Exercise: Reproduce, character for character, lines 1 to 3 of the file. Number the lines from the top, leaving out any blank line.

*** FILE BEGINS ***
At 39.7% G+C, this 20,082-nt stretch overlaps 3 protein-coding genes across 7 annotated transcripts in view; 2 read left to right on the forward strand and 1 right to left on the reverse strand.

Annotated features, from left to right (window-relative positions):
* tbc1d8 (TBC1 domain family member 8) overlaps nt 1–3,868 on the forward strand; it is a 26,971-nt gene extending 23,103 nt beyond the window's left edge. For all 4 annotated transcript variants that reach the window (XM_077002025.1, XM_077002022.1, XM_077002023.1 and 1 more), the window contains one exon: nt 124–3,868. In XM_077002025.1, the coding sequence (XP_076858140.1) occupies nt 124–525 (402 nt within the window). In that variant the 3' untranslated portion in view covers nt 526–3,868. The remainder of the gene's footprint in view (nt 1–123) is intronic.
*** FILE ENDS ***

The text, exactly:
At 39.7% G+C, this 20,082-nt stretch overlaps 3 protein-coding genes across 7 annotated transcripts in view; 2 read left to right on the forward strand and 1 right to left on the reverse strand.

Annotated features, from left to right (window-relative positions):
* tbc1d8 (TBC1 domain family member 8) overlaps nt 1–3,868 on the forward strand; it is a 26,971-nt gene extending 23,103 nt beyond the window's left edge. For all 4 annotated transcript variants that reach the window (XM_077002025.1, XM_077002022.1, XM_077002023.1 and 1 more), the window contains one exon: nt 124–3,868. In XM_077002025.1, the coding sequence (XP_076858140.1) occupies nt 124–525 (402 nt within the window). In that variant the 3' untranslated portion in view covers nt 526–3,868. The remainder of the gene's footprint in view (nt 1–123) is intronic.